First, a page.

Ms. Edwards said she and her "husband" were anxious to buy the house in cash, as they would be receiving a large sum of money by July 8, 2007.
While Shell sought to discredit Ms. Edwards, the prosecution emphasized portions of her testimony that pointed to Johnson as Mrs. Gower's murderer.
Ms. Edwards, who was with Johnson at various times on July 4, testified that when Johnson and Martinez left her home that night about 8:20 p.m., Johnson was wearing Texas Longhorn flipflops, dark blue wind pants, a white undershirt and a white Tshirt. All the clothes appeared clean.
When Johnson returned about 9:50 p.m., he had mud on his hands, around his waist, on his ankles and splattered on both legs. When Ms. Edwards asked Johnson why his feet were not muddy, he told her Ellison had given him a black hooded sweatshirt and some shoes.
She also recalled watching a television report about Mrs. Gower's murder and asking Johnson if he had shot her. Johnson told her, "I needed the money," Ms. Edwards testified.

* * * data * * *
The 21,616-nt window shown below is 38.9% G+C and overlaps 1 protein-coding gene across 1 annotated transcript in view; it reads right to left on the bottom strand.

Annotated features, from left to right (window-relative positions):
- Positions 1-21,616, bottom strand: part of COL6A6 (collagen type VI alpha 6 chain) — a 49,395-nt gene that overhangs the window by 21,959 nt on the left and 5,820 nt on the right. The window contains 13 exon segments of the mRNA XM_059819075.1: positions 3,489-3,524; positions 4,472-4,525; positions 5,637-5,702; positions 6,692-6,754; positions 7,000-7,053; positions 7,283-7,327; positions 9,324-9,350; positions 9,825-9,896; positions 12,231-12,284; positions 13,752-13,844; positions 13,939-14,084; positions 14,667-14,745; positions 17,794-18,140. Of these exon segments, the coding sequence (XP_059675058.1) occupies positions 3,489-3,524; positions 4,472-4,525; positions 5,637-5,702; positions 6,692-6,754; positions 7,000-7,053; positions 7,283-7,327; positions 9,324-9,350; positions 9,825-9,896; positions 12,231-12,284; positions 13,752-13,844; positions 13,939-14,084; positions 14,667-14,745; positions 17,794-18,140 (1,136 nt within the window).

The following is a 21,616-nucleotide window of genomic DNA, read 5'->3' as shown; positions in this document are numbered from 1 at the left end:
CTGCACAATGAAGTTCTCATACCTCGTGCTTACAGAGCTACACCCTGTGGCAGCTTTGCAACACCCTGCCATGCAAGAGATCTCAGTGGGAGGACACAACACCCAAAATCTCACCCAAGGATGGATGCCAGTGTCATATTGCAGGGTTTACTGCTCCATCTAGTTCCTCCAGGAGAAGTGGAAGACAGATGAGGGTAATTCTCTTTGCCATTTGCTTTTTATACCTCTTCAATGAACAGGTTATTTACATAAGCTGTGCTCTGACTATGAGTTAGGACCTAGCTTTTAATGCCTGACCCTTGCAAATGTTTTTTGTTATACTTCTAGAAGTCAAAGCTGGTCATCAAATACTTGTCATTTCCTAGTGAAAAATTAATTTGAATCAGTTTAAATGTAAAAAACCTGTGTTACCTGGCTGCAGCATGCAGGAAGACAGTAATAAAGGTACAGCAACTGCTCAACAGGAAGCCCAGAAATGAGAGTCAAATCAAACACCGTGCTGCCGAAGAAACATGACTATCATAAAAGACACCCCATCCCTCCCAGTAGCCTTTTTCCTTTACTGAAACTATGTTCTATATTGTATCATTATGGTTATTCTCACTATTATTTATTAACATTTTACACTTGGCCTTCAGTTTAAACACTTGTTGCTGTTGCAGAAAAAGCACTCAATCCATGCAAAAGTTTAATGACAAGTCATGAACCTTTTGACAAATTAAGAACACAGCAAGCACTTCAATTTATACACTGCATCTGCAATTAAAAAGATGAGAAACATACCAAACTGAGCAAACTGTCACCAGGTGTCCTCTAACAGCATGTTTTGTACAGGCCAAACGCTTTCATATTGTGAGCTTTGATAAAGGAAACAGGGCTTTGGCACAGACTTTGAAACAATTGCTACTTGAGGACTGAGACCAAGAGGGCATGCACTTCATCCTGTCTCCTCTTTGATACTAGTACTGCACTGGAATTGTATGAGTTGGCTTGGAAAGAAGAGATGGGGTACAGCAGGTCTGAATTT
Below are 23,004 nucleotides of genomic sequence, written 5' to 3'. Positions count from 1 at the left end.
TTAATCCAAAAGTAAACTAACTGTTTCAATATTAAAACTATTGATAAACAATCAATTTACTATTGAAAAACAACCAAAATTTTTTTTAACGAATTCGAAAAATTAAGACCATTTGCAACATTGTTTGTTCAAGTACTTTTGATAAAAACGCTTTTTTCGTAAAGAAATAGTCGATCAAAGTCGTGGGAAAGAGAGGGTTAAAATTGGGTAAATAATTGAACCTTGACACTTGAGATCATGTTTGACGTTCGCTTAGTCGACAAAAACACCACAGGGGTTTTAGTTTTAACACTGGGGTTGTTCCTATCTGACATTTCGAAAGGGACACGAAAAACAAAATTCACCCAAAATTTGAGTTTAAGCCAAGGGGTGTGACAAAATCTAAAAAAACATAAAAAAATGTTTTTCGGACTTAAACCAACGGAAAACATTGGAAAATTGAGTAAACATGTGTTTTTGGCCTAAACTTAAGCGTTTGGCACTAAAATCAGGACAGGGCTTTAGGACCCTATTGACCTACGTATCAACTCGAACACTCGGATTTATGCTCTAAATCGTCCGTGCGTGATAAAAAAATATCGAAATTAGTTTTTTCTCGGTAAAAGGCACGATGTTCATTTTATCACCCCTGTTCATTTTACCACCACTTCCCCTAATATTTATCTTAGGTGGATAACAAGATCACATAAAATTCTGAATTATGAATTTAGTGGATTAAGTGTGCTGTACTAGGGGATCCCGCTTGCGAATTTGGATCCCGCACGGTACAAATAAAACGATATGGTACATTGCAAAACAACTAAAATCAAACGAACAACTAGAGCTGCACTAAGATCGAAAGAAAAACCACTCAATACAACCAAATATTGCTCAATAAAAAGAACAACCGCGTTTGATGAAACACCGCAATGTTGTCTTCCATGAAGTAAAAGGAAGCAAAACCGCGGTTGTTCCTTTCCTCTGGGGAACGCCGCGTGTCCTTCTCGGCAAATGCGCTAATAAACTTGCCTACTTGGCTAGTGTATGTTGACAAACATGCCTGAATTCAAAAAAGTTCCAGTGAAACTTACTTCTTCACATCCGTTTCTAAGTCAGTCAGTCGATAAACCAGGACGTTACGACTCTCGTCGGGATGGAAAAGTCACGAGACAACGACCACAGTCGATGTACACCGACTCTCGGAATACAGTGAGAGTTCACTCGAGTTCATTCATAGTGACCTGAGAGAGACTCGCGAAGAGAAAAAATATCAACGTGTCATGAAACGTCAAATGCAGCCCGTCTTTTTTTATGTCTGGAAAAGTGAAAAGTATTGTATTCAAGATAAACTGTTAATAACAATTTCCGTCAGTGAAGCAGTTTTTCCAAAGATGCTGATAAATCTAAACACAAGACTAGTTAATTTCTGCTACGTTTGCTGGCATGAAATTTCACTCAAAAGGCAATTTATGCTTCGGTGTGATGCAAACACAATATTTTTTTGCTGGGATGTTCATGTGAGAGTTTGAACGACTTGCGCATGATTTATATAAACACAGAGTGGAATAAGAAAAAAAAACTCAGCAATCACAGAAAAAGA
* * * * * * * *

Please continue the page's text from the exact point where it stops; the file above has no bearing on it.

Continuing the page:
One juror, speaking on condition of anonymity after the trial, said the jury members considered Ms. Edwards' testimony "pretty much worthless."
Johnson's answers in an interview with Sheriff's Investigator Thorpe and Major Crimes Task Force Investigator John Seery, however, persuaded the jury to convict Johnson, the juror said. In the interview, recorded on DVD, Johnson described traveling on July 4 with Martinez, Ellison and Fred Moseby -- who was not charged -- to the Kempner VFW.
Johnson's answers in the interview matched most of the significant details of Ellison's and Martinez's testimonies, the juror said.
During testimony and cross-examination Thursday, Martinez described driving down Boys Ranch Road and surrounding streets on the evening of July 4, as he waited to pick up Johnson at the intersection of Boys Ranch Road and Quail Drive.
When Johnson got into Ms. Epperson's blue Buick Park Avenue, which Martinez had used to drive to the VFW, Johnson pulled the revolver out of the hooded sweatshirt Ellison had given him, Martinez testified.
Johnson told Martinez he had shot Mrs. Gower three times -- first in the chest and then in the head as she lay in the caliche parking lot. Johnson also said his victim had fallen "just like in the movies," Martinez testified.